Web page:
Several participating artists made new works especially for the show, but none of these were commissioned—they arose spontaneously from the artists’ proposals. It was incredible to see how many people had been deeply touched by Hans. Through the writings and photos on display I have attempted to give an impression of the many stories which connect the individual works in the show in a personal way to Hans. As for Ai Weiwei’s withdrawing from the show, I can only say that I came to UCCA to do an exhibition about Hans, which I did to the best of my ability. Like any artist, he has the right to withdraw his own works from an exhibition he disagrees with. I just deeply regret the attention taken away from Hans.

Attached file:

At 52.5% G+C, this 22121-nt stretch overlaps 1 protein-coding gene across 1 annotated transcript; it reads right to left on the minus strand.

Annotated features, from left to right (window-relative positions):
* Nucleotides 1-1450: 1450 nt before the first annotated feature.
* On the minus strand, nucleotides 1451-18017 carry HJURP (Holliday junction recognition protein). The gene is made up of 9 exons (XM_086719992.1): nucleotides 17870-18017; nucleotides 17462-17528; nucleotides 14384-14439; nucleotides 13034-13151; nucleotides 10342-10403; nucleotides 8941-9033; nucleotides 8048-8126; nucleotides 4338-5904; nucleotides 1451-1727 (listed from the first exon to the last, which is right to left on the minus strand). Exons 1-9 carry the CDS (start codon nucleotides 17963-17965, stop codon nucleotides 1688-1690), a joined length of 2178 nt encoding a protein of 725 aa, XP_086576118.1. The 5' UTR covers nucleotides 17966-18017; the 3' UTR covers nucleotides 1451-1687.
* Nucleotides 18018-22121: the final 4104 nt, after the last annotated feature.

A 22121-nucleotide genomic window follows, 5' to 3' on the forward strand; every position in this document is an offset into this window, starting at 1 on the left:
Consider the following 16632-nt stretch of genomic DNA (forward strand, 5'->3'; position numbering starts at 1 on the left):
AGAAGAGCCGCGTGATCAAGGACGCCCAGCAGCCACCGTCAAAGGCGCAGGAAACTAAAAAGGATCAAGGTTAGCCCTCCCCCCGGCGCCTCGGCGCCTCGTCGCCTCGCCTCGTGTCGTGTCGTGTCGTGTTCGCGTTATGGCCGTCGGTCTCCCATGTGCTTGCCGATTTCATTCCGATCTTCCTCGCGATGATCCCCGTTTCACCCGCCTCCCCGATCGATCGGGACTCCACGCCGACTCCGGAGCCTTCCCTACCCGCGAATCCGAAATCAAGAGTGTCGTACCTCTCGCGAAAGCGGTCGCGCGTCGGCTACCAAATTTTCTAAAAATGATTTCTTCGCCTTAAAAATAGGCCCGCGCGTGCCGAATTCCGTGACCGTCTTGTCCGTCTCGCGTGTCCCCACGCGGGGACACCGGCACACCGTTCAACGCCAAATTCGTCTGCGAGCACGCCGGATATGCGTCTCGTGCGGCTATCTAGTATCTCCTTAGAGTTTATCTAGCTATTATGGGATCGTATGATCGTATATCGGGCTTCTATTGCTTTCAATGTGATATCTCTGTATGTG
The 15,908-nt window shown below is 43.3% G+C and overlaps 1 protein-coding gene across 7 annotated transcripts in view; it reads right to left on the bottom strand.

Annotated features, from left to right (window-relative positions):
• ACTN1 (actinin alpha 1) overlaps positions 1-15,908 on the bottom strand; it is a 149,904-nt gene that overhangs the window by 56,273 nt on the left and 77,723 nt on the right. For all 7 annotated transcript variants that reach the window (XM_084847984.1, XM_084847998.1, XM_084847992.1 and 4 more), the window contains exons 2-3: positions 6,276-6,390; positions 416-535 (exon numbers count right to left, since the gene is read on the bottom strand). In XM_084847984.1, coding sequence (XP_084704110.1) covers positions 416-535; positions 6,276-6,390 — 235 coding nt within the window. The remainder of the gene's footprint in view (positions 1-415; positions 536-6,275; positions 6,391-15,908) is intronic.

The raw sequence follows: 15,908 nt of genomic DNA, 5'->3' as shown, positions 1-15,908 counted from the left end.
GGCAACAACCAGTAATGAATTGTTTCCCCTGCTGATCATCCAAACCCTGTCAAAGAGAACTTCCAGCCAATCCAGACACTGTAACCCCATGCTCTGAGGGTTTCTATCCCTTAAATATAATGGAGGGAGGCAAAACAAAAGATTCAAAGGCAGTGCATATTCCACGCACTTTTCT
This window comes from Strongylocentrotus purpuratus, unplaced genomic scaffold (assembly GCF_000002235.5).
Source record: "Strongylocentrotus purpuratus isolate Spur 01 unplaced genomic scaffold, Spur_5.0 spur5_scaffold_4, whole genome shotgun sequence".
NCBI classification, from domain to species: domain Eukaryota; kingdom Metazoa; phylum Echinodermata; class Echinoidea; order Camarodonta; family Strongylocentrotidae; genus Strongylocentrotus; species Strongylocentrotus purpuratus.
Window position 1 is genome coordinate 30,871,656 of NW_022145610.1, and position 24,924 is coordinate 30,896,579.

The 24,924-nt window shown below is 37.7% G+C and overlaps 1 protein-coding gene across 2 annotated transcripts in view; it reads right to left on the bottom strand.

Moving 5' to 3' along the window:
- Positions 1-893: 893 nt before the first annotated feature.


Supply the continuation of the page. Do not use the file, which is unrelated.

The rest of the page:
As artist and writer Chen Tong said to me when we were discussing the lexicon, Hans made no distinction between woodcut or photograph, ink painting or oil painting. Only the quality of the work counted and its relation to the historical development from modern to contemporary art in China. I think this is a good summarization of the most important legacy he left us. Hans was convinced that contemporary art in China was absolutely equal to contemporary art in the West. As Ai Weiwei said to me in an interview: West or East—there is only contemporary art. In the exhibition, I tried to follow Hans’s main curatorial decisions as I encountered them during my research as faithfully and objectively as possible. I can only emphasize that even so it has been impossible not to be fragmentary and incomplete. Thus I see this exhibition not as an end but as a beginning of much more research into China’s art in the 1990s and Hans’s crucial role.

— As told to Dudu Ke